Activists Challenge Swapo on Women Representation


By Petronella Sibeene


Gender activists have expressed disappointment at the Swapo Party’s failure to make their newly elected leadership at least 50 percent women.
Out of the 21 members of the Politburo elected at the just-ended Swapo Party 4th Congress, only three are women. At Central Committee level, only 14 members out of 83 are women.

Gender activist, Sarry Xoagus, during an Editor’s Forum on Gender and Media in Southern Africa-Namibia Chapter (GEMSANAM) meeting yesterday, said the election is a reflection of what will take place during the 2009 elections.
“All the women are out and that shows that this will be the pattern it will follow during the 2009 election,” she said.

However, records show that Namibia has 26.9 percent women’s participation in politics.
In 2005, Namibia had 42 percent women representation at local government level, with 27 percent women representation at National Assembly and 11 percent at Regional Council level.

Considering that 40 percent of the delegates to the Congress were women, Xoagus added that the Swapo Party should have included more women in its structures.

The Swapo Party during its 2002 congress resolved that there be equal representation of women in all decision-making processes.
Founding Father, Dr Sam Nujoma, during the fourth congress remarked that mobilisation of all Namibians (including women) in the socio-economic development is crucial for the realisation of the country’s long-term development goals and programmes.

Xoagus said the low representation of women should also be blamed on women themselves as they fail to support each other.
“Women leadership is lacking in Namibia. We have individuals and not a cohesive women’s movement,” she added.

The general perception is that the few women who are in positions of power do not necessarily speak for other women.
Swapo Secretary General, Pendukeni Iivula-Ithana, told New Era that women at both Politburo and Central Committee levels were elected by way of voting.

She explained that issues of gender equality cannot be addressed through democracy where people are left to choose. Instead, the Government should identify ways in which it can address the inequalities in society.

She said that gender balance cannot be attained by way of elections because in Namibia, most people continue to uphold cultural beliefs that men should always lead because women are not competent enough.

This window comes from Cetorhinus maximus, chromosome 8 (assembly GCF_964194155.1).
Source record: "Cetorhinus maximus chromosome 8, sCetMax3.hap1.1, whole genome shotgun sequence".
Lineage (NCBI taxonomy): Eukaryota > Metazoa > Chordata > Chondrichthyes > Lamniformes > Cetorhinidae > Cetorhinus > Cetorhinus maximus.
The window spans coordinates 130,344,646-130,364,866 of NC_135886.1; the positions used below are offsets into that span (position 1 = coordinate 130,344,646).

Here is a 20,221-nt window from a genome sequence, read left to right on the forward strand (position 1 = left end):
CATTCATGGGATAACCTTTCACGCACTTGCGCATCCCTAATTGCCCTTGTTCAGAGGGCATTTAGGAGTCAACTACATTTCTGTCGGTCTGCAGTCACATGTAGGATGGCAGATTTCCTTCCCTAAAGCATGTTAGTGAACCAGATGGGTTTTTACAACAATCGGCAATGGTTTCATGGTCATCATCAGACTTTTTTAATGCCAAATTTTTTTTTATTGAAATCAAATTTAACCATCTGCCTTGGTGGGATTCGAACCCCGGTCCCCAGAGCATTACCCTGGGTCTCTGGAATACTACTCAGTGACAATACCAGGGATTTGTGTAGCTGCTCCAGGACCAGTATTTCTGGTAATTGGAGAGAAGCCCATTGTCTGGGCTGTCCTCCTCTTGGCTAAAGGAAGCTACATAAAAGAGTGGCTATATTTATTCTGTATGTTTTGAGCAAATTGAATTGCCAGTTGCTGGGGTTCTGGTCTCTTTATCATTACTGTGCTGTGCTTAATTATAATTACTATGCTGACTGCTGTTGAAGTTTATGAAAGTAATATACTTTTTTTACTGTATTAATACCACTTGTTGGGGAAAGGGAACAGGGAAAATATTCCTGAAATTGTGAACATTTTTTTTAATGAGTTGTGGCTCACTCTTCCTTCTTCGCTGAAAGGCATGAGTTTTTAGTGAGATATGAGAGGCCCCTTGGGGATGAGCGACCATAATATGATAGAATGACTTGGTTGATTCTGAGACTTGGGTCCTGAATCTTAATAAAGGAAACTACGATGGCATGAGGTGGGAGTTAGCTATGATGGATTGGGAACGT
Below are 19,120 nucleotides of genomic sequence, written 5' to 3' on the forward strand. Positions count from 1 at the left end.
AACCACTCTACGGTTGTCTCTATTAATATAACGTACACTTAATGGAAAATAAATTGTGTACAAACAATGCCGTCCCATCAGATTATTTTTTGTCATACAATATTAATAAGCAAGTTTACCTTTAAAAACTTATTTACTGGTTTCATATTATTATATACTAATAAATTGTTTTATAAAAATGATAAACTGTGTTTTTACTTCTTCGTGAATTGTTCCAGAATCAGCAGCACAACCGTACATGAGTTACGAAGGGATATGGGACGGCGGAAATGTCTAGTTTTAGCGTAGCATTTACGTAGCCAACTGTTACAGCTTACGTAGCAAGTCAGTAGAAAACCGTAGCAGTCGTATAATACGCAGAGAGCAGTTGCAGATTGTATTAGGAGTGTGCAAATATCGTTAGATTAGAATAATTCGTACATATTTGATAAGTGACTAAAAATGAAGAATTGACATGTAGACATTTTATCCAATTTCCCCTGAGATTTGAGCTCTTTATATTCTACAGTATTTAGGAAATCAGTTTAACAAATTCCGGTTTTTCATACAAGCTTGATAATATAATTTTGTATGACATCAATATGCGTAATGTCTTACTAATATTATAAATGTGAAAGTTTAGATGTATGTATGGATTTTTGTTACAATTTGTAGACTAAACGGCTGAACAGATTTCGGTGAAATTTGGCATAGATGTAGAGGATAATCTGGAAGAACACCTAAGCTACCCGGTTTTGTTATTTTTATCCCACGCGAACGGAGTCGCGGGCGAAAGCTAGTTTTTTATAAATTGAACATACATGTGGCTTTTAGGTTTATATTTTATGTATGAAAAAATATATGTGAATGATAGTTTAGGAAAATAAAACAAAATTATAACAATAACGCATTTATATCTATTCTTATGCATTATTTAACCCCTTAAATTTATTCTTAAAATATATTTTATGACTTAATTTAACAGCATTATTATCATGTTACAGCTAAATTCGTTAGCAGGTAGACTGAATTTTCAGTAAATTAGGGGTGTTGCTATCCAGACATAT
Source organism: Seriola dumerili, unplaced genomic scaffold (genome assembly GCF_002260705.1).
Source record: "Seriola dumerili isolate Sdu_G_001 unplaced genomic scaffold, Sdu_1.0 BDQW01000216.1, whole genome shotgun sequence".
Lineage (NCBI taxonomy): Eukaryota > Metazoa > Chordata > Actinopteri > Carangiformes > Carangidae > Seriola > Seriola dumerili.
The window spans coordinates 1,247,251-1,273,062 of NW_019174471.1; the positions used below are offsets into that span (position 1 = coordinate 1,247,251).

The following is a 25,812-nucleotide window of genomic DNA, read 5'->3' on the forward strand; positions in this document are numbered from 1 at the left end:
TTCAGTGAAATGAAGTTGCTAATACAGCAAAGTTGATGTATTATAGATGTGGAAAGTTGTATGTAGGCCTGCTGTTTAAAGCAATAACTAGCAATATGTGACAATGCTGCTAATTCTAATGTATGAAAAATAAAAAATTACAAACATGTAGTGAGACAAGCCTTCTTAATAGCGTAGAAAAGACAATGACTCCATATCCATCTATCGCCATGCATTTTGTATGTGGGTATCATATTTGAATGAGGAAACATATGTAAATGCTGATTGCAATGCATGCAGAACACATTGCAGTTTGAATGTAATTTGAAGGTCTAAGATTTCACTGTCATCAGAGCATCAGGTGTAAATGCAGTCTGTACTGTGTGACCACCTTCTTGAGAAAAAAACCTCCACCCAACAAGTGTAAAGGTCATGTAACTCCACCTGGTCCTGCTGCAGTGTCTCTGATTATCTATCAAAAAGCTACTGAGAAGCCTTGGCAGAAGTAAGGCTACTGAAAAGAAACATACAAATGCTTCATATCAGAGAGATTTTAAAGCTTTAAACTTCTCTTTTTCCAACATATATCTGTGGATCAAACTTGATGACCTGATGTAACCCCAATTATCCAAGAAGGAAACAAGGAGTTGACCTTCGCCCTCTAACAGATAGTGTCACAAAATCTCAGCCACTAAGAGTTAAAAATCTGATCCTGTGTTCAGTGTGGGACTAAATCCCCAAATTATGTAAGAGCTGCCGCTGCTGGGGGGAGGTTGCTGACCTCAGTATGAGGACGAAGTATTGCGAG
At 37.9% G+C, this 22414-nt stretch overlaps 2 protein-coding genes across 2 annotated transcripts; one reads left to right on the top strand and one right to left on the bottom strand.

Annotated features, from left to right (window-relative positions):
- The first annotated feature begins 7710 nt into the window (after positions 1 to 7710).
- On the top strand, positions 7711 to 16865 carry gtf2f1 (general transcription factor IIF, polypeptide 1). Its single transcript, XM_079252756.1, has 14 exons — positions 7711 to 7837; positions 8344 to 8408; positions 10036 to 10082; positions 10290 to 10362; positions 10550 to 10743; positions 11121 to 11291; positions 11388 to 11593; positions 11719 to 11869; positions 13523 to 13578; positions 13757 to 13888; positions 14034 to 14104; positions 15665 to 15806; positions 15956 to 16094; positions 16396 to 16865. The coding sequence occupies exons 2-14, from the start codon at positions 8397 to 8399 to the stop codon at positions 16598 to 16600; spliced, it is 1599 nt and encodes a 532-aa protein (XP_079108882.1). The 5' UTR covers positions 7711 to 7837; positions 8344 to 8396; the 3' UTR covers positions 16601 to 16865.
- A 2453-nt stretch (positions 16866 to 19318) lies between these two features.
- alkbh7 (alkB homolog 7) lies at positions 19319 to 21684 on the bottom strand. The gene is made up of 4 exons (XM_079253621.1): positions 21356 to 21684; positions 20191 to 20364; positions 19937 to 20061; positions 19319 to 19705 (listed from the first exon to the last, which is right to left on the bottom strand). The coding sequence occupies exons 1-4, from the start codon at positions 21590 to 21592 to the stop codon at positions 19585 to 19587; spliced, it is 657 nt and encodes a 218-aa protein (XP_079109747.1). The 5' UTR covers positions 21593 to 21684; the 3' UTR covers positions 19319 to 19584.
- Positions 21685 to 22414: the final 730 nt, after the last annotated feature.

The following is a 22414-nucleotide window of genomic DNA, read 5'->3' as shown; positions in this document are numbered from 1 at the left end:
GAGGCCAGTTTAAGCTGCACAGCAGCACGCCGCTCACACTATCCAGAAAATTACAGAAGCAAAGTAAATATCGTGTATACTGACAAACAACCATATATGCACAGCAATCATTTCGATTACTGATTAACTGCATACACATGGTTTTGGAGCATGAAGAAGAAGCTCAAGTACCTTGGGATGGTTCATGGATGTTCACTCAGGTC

Vice-chairperson of GEMSANAM, Ngamane Karuaihe-Upi, said those holding high and influential positions talk of gender equality when addressing the public and yet fail to practise it in their homes.

“We preach but we do not practise,” he said.
Namibia is believed to be a conservative country where the majority still shy away from coming out publicly and reveal their ordeals especially those related to gender inequalities.

At the meeting, it was felt that women organisations were more powerful and influential at independence but have since been silenced.
As a result, Namibia has become an apathetic country where citizens are more concerned about their individual lives and survival.

Another issue that dominated the meeting was media coverage of the 16 Days of Activism Against Gender-Based Violence.
The 16 Days of Activism is an international campaign beginning on November 25, which is the International Day for the Elimination of Violence Against Women and ends only on International Human Rights Day on December 10.

The 16 Days of Activism Against Gender-Based Violence highlights the connection between violence against women and human rights. December 10 is also the Day of the Namibian Woman.

Karuaihe-Upi urged the media to move away from the perception that gender related articles do not sell.
Rather, the media should be investigative enough and bring out the untold story, he added.

Namibia is ranked 29th in gender balance in the world, the Global Gender Gap Index 2007 by the World Economic Forum shows. In the Southern African region, Namibia ranks second in gender balance after South Africa, which is first while Lesotho is third.

GEMSANAM says Namibia’s position shows a stark contrast in the perception given the fear that women walk with in society and the number of rape cases reported and other criminal activities perpetrated against them.


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